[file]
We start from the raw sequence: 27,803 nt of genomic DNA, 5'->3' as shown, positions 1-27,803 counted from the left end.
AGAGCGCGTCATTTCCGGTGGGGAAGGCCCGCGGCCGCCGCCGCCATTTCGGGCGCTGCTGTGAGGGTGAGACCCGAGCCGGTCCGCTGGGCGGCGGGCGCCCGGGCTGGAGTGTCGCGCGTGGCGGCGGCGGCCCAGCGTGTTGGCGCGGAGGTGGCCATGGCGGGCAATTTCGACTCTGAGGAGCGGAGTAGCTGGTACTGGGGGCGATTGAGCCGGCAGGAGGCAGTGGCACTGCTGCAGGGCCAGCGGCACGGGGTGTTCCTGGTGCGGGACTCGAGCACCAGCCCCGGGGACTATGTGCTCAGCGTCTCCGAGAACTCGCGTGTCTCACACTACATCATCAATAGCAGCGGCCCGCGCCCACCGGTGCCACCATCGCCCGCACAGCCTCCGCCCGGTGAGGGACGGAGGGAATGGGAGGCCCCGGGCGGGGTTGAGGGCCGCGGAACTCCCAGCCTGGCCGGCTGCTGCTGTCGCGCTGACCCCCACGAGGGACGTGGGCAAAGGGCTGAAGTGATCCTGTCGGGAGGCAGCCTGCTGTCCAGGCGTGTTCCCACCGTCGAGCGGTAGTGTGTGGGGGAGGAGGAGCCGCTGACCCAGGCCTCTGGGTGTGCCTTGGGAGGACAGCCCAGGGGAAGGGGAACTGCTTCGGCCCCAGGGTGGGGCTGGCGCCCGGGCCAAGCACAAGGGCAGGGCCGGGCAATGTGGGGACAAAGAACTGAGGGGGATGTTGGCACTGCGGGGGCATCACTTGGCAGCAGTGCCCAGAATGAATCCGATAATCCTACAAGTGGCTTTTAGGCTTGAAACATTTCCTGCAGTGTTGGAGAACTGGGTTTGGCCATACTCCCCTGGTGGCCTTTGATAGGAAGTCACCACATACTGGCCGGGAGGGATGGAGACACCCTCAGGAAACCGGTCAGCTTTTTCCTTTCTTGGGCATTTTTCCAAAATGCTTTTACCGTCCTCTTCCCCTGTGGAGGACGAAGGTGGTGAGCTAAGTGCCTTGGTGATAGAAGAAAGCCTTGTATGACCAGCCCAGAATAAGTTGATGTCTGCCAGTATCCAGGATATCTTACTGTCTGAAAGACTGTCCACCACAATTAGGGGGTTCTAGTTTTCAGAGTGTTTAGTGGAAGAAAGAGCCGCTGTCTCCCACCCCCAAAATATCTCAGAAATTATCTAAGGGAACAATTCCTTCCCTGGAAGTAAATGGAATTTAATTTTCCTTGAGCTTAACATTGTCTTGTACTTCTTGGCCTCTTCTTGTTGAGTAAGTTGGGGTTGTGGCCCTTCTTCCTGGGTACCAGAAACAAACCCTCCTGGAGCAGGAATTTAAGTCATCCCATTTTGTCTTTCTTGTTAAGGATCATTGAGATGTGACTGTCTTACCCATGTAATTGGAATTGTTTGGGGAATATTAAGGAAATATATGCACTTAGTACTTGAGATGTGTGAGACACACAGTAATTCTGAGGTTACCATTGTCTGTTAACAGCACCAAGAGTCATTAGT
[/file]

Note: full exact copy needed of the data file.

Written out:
We start from the raw sequence: 27,803 nt of genomic DNA, 5'->3' as shown, positions 1-27,803 counted from the left end.
AGAGCGCGTCATTTCCGGTGGGGAAGGCCCGCGGCCGCCGCCGCCATTTCGGGCGCTGCTGTGAGGGTGAGACCCGAGCCGGTCCGCTGGGCGGCGGGCGCCCGGGCTGGAGTGTCGCGCGTGGCGGCGGCGGCCCAGCGTGTTGGCGCGGAGGTGGCCATGGCGGGCAATTTCGACTCTGAGGAGCGGAGTAGCTGGTACTGGGGGCGATTGAGCCGGCAGGAGGCAGTGGCACTGCTGCAGGGCCAGCGGCACGGGGTGTTCCTGGTGCGGGACTCGAGCACCAGCCCCGGGGACTATGTGCTCAGCGTCTCCGAGAACTCGCGTGTCTCACACTACATCATCAATAGCAGCGGCCCGCGCCCACCGGTGCCACCATCGCCCGCACAGCCTCCGCCCGGTGAGGGACGGAGGGAATGGGAGGCCCCGGGCGGGGTTGAGGGCCGCGGAACTCCCAGCCTGGCCGGCTGCTGCTGTCGCGCTGACCCCCACGAGGGACGTGGGCAAAGGGCTGAAGTGATCCTGTCGGGAGGCAGCCTGCTGTCCAGGCGTGTTCCCACCGTCGAGCGGTAGTGTGTGGGGGAGGAGGAGCCGCTGACCCAGGCCTCTGGGTGTGCCTTGGGAGGACAGCCCAGGGGAAGGGGAACTGCTTCGGCCCCAGGGTGGGGCTGGCGCCCGGGCCAAGCACAAGGGCAGGGCCGGGCAATGTGGGGACAAAGAACTGAGGGGGATGTTGGCACTGCGGGGGCATCACTTGGCAGCAGTGCCCAGAATGAATCCGATAATCCTACAAGTGGCTTTTAGGCTTGAAACATTTCCTGCAGTGTTGGAGAACTGGGTTTGGCCATACTCCCCTGGTGGCCTTTGATAGGAAGTCACCACATACTGGCCGGGAGGGATGGAGACACCCTCAGGAAACCGGTCAGCTTTTTCCTTTCTTGGGCATTTTTCCAAAATGCTTTTACCGTCCTCTTCCCCTGTGGAGGACGAAGGTGGTGAGCTAAGTGCCTTGGTGATAGAAGAAAGCCTTGTATGACCAGCCCAGAATAAGTTGATGTCTGCCAGTATCCAGGATATCTTACTGTCTGAAAGACTGTCCACCACAATTAGGGGGTTCTAGTTTTCAGAGTGTTTAGTGGAAGAAAGAGCCGCTGTCTCCCACCCCCAAAATATCTCAGAAATTATCTAAGGGAACAATTCCTTCCCTGGAAGTAAATGGAATTTAATTTTCCTTGAGCTTAACATTGTCTTGTACTTCTTGGCCTCTTCTTGTTGAGTAAGTTGGGGTTGTGGCCCTTCTTCCTGGGTACCAGAAACAAACCCTCCTGGAGCAGGAATTTAAGTCATCCCATTTTGTCTTTCTTGTTAAGGATCATTGAGATGTGACTGTCTTACCCATGTAATTGGAATTGTTTGGGGAATATTAAGGAAATATATGCACTTAGTACTTGAGATGTGTGAGACACACAGTAATTCTGAGGTTACCATTGTCTGTTAACAGCACCAAGAGTCATTAGT